This is my second mission on the M/Y Golden Shadow and I have enjoyed the company of the many scientists of different expertise and cultural backgrounds who have joined us. One participant in particular has really caught my attention. All of us here love the ocean, but Joseph Campanozzi-Tarahu perhaps readily expresses this passion more than anyone around with his high spirits and energy in all activities, happy disposition and ready smile.
Joseph was born and raised in Tahiti, spending much of his childhood frolicking in the ocean. Because of his passion for the sea, he resigned from his work as a training coordinator with the Administration of French Polynesia to work for the Department of Marine Resources (DRM). This way, he can spend more time in the water and in the field, coordinating, organizing and preparing for the various activities related to the management and monitoring of fish aggregating devices all over French Polynesia, as well as participating in other research projects. His job also allows him to ensure that laws and policies pertaining to marine resource management and conservation are implemented and followed.
Joseph simply loves being out on the water, whether diving, fishing or operating the boat. He is very happy to take part in this expedition, and when asked what his main task was he jokingly said “to make sure that Serge is doing his working well”. Seriously, though, he is actively assisting in the sea cucumber and oyster research activities on board the Golden Shadow.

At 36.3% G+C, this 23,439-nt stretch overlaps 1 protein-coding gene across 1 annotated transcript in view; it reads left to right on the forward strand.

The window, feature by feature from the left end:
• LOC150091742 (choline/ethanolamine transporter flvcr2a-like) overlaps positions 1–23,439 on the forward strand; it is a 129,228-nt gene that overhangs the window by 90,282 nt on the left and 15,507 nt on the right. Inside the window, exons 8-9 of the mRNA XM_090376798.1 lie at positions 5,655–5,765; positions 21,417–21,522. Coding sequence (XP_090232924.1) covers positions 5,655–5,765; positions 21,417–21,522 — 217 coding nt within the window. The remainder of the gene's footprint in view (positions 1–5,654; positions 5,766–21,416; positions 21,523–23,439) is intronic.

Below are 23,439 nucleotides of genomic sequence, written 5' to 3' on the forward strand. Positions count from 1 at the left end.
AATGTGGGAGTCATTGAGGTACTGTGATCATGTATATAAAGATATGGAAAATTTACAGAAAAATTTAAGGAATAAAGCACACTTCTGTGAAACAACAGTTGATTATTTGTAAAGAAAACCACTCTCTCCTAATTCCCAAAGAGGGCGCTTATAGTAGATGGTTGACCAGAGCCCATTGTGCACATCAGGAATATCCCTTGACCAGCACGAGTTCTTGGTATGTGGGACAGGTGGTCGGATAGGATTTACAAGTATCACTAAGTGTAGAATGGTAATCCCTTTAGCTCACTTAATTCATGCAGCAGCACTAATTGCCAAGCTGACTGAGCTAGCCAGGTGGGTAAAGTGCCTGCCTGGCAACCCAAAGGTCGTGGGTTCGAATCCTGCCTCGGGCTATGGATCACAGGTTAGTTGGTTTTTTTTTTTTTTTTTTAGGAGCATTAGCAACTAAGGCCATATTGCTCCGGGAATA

One of Joseph’s aspirations is to be able to contribute more energy and dynamism to enhance and recharge DRM. He understands that there is much to do to protect the fragile marine ecosystems of French Polynesia, which are slowly, but surely being impacted by exploitation, growing human populations in certain localities, and a lack of awareness of the importance of managing and sustaining these resources. Efforts to address these problems are especially challenging due to the wide geographic expanse of French Polynesia, which makes implementation of projects a logistical challenge. Despite this, Joseph continues to do all he can; together with all his technical, scientific and administrative efforts, he takes time to inspire young kids to learn about the sea and develop a healthy respect for all creatures living in it. This includes not only the charismatic species, such as whales, sharks and corals, but more importantly the species that are exploited for food.
Joseph is very happy to take part in this mission. He hopes that the experience will enable him to take back some new insights in research and conservation. Though he says his English is limited, he has enjoyed the company of the different participants and crew from various countries and cultures – “Even the little Filipino guy”- ME!
(Photos by: Badi Samaniego)
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